Study: Governments Should Use Leading "Customer Experience" Practices to Improve

Who are my customers? And what do they want?

by / April 29, 2008

Governments face growing pressure to improve the customer experience for citizens accessing public services, according to a new Deloitte report titled One Size Fits Few: Using Customer Insight to Transform Government.

Leading businesses have trained people to expect high quality, personalized services -- standards that citizens are now applying to government. At the same time, governments around the world are confronting significant short- and long-term fiscal pressures -- from managing rising health care costs to rebuilding public infrastructure. According to the Deloitte study, governments can both reduce costs and improve the level of service they offer to their consumers by adapting to the public sector some of the customer-centered reforms pioneered by leading companies.

"Customer strategy is at the heart of the next wave of government transformation," said Greg Pellegrino, managing director, Global Public Sector, Deloitte Touche Tohmatsu. "Fueled by the success of consumer-oriented companies, more public sector leaders are revolutionizing their approach to service delivery. Those leaders who have set the gears in motion are seeing results from becoming more customer and employee focused."

Previous e-government efforts largely fell short of transforming government service delivery the way many of the original architects dreamed it would. In the rush to go from in line to online, public managers often did not stop to answer the basic questions that need to be answered in order to service customers effectively and efficiently: Who are my customers? And what do they want? Customer-centered transformation goes well beyond automating Industrial Era business processes. It requires first stepping back to understand the end-to-end experience from the user's perspective and using those insights to improve the experience offered to customers.

"Over the past decade we've seen many governments invest significant time and attention trying to make government more citizen-centric," said Bill Eggers, global director for public sector research, Deloitte Services LP. "But these efforts have largely failed to produce their intended results because improvement initiatives are often approached one dimensionally with public dollars frequently chasing the latest fix du jour."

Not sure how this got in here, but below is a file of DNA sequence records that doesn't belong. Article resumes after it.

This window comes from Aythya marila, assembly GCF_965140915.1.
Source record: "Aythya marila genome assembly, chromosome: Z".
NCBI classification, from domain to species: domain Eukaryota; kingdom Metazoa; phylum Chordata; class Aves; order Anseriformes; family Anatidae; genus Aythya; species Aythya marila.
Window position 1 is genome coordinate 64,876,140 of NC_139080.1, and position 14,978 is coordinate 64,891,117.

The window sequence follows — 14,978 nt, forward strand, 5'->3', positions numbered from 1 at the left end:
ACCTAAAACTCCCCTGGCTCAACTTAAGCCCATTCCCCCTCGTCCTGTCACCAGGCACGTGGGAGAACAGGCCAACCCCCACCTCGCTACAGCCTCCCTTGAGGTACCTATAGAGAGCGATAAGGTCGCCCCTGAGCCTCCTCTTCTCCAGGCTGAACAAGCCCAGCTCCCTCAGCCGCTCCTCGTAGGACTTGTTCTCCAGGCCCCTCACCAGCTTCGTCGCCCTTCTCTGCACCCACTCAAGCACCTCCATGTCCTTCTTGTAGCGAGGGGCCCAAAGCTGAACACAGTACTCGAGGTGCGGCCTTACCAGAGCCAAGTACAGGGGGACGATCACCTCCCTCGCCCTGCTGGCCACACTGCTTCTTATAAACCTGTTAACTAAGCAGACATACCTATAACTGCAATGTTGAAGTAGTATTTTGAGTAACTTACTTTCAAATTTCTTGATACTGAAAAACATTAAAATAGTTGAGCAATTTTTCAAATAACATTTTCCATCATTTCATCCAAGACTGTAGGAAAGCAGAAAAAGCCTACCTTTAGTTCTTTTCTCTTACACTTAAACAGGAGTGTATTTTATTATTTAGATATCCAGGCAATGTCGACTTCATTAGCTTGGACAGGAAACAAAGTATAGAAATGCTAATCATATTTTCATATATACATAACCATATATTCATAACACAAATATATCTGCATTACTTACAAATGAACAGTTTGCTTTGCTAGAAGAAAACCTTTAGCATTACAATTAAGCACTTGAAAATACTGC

Many government agencies, for example, have invested heavily in state-of-the-art customer relationship management (CRM) technology to give them a single, integrated view of their customers and maintain a mutually beneficial dialog with them. The problem is that many organizations view CRM as solely a technology issue and assign it to the IT group when in most cases the real issue is fundamentally rethinking the business model and culture of public services. Technology can enable this change but cannot, by itself, instigate and sustain it.

Many of the policy challenges before government today -- from addressing growing workforce retraining needs to controlling long-term health care costs through more effective preventative care approaches -- cannot be effectively addressed absent deep customer insight. These challenges require the customization of mass-delivered programs to the needs of individual citizens. To do this, public leaders can draw from the tools and techniques that have been successfully deployed commercially, to help tailor products and services to individual customer requirements.

"The study provides a collection of case studies, methods and tools government executives can use to convert an idea on how to improve the customer experience into an actual service enhancement, while reducing operational costs," said Dan Helfrich, co-author of the study and principal, Deloitte Consulting LLP.

Public managers can utilize leading customer experience practices to bolster decision-making capabilities, enhance government's ability to execute on major program and policy initiatives, improve service delivery and reduce costs. Making effective use of these approaches requires public managers to first understand the full range of tools and techniques available to them and how and when to apply them. This study illustrates how leading governments are examining the challenges they face from the user's perspective, drawing from a robust customer experience toolkit as warranted, to improve the delivery and effectiveness of public services.